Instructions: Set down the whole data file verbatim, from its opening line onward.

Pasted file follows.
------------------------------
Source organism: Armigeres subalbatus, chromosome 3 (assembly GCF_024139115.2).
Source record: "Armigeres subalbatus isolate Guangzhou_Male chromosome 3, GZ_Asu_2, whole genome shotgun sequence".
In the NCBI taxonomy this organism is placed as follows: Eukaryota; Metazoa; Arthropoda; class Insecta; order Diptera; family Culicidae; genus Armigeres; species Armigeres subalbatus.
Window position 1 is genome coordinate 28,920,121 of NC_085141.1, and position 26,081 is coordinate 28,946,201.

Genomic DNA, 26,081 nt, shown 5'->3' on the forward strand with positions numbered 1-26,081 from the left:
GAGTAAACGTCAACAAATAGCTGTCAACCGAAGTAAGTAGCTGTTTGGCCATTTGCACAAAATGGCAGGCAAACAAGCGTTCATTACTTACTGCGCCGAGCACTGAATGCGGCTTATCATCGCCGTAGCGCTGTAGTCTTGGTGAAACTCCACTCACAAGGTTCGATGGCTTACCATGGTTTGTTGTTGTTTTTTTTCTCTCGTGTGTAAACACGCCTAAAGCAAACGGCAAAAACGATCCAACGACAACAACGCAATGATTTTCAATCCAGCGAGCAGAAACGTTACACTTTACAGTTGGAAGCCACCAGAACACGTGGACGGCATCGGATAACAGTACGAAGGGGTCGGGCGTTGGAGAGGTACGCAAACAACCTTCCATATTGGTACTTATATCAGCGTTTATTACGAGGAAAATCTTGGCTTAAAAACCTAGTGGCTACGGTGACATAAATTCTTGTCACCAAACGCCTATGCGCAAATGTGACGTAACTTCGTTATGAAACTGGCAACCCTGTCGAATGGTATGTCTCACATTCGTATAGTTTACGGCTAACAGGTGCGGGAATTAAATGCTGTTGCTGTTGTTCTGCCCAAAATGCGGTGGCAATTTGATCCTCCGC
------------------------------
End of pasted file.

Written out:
Source organism: Armigeres subalbatus, chromosome 3 (assembly GCF_024139115.2).
Source record: "Armigeres subalbatus isolate Guangzhou_Male chromosome 3, GZ_Asu_2, whole genome shotgun sequence".
In the NCBI taxonomy this organism is placed as follows: Eukaryota; Metazoa; Arthropoda; class Insecta; order Diptera; family Culicidae; genus Armigeres; species Armigeres subalbatus.
Window position 1 is genome coordinate 28,920,121 of NC_085141.1, and position 26,081 is coordinate 28,946,201.

Genomic DNA, 26,081 nt, shown 5'->3' on the forward strand with positions numbered 1-26,081 from the left:
GAGTAAACGTCAACAAATAGCTGTCAACCGAAGTAAGTAGCTGTTTGGCCATTTGCACAAAATGGCAGGCAAACAAGCGTTCATTACTTACTGCGCCGAGCACTGAATGCGGCTTATCATCGCCGTAGCGCTGTAGTCTTGGTGAAACTCCACTCACAAGGTTCGATGGCTTACCATGGTTTGTTGTTGTTTTTTTTCTCTCGTGTGTAAACACGCCTAAAGCAAACGGCAAAAACGATCCAACGACAACAACGCAATGATTTTCAATCCAGCGAGCAGAAACGTTACACTTTACAGTTGGAAGCCACCAGAACACGTGGACGGCATCGGATAACAGTACGAAGGGGTCGGGCGTTGGAGAGGTACGCAAACAACCTTCCATATTGGTACTTATATCAGCGTTTATTACGAGGAAAATCTTGGCTTAAAAACCTAGTGGCTACGGTGACATAAATTCTTGTCACCAAACGCCTATGCGCAAATGTGACGTAACTTCGTTATGAAACTGGCAACCCTGTCGAATGGTATGTCTCACATTCGTATAGTTTACGGCTAACAGGTGCGGGAATTAAATGCTGTTGCTGTTGTTCTGCCCAAAATGCGGTGGCAATTTGATCCTCCGC